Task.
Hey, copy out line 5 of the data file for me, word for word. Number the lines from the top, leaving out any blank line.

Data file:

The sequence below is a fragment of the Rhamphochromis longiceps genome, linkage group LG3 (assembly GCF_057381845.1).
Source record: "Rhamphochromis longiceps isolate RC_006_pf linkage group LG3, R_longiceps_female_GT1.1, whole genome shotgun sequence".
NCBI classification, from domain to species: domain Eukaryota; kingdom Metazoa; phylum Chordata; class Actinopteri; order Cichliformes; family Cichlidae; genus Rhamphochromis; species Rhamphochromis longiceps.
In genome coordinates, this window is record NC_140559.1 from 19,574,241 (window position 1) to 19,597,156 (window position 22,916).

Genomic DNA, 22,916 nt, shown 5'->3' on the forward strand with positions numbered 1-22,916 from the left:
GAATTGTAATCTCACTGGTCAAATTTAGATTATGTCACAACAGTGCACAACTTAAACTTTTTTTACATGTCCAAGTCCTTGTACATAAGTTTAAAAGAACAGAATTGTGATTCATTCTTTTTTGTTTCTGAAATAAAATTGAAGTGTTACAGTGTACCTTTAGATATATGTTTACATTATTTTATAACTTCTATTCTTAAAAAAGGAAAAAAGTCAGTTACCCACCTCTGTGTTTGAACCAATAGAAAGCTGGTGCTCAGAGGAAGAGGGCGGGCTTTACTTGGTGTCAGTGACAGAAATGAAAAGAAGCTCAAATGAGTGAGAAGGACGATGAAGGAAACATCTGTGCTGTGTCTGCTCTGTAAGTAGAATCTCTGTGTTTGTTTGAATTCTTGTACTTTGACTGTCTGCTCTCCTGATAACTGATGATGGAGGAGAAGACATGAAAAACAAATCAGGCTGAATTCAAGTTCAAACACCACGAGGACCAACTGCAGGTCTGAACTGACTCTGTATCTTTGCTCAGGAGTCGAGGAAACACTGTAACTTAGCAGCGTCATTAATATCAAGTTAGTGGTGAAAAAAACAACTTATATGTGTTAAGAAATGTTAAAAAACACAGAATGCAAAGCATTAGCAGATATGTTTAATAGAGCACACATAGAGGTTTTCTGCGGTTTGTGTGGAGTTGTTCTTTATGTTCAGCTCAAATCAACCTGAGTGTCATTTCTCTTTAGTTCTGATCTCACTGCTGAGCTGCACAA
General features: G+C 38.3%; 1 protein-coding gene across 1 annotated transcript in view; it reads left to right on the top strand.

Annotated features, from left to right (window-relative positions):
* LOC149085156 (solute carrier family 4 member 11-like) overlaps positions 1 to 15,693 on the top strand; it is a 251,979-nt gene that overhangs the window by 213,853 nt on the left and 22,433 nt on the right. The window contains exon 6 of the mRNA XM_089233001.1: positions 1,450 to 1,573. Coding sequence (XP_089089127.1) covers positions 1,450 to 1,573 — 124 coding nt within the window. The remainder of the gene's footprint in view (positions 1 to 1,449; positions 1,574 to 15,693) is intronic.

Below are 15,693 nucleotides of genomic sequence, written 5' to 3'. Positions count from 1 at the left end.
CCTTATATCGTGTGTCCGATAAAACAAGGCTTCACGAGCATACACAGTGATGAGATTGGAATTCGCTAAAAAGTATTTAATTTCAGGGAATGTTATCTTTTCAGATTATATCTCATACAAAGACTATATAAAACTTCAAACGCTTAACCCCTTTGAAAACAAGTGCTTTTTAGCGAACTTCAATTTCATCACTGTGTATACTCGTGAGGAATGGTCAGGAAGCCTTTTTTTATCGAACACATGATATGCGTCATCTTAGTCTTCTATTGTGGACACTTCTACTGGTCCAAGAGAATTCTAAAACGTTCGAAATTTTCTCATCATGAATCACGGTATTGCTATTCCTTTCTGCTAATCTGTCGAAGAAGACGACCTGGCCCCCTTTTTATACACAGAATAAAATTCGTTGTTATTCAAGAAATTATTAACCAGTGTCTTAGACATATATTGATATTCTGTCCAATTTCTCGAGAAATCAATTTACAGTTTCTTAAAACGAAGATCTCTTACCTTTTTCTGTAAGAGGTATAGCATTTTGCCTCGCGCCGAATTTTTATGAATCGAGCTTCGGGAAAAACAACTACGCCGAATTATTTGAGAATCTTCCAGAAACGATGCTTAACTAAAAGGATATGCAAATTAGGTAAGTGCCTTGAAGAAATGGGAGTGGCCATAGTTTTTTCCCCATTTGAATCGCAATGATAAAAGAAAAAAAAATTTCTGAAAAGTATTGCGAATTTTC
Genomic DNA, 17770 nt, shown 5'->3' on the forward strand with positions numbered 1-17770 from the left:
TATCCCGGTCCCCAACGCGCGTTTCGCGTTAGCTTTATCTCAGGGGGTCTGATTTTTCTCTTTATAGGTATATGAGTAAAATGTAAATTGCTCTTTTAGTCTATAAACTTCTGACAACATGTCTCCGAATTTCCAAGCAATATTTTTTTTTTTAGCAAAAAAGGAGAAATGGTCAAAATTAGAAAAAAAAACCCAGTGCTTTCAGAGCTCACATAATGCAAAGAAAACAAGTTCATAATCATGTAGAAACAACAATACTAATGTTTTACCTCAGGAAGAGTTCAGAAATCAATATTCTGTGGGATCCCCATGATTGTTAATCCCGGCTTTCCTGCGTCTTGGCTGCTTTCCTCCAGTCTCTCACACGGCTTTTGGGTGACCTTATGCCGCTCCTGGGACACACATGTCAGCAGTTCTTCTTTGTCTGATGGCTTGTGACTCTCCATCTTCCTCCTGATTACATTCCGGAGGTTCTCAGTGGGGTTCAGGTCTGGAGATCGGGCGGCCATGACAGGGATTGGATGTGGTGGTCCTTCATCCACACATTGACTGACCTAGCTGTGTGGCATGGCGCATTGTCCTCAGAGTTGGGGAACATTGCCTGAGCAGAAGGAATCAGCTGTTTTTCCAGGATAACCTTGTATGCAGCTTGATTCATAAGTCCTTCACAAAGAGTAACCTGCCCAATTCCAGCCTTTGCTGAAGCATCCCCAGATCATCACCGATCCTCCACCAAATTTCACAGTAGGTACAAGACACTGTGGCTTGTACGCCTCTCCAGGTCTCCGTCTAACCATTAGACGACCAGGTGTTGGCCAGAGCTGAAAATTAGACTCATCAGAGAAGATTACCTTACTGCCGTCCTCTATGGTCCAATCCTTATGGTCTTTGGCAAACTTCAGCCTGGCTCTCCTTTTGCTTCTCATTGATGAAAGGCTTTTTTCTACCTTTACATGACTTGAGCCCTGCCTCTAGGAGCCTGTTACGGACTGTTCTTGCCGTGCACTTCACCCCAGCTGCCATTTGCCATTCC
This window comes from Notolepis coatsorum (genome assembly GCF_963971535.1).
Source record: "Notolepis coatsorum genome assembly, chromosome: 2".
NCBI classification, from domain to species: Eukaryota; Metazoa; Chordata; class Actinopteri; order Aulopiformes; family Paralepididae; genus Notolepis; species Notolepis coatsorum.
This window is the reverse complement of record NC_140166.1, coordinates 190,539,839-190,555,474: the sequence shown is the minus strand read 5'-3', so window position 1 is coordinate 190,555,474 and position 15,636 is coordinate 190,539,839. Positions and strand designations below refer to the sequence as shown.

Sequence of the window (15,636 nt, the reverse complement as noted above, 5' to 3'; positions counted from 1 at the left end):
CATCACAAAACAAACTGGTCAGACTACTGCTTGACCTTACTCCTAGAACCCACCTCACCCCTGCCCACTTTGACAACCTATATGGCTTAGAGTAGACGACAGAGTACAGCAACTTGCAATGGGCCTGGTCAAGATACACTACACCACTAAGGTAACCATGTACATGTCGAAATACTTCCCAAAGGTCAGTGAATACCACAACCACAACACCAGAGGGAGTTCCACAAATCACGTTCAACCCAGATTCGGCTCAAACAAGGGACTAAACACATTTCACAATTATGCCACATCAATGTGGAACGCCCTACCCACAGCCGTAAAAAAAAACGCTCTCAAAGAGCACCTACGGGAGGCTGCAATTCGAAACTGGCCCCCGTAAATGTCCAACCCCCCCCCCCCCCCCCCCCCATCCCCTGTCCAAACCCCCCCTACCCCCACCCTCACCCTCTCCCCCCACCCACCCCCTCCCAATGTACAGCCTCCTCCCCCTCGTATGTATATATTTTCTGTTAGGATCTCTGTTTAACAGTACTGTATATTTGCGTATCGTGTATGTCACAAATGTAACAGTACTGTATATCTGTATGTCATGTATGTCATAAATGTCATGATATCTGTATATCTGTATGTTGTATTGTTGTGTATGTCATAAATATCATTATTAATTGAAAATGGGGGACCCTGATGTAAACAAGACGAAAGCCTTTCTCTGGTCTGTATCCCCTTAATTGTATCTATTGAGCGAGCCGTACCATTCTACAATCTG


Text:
Genomic DNA, 22,916 nt, shown 5'->3' on the forward strand with positions numbered 1-22,916 from the left: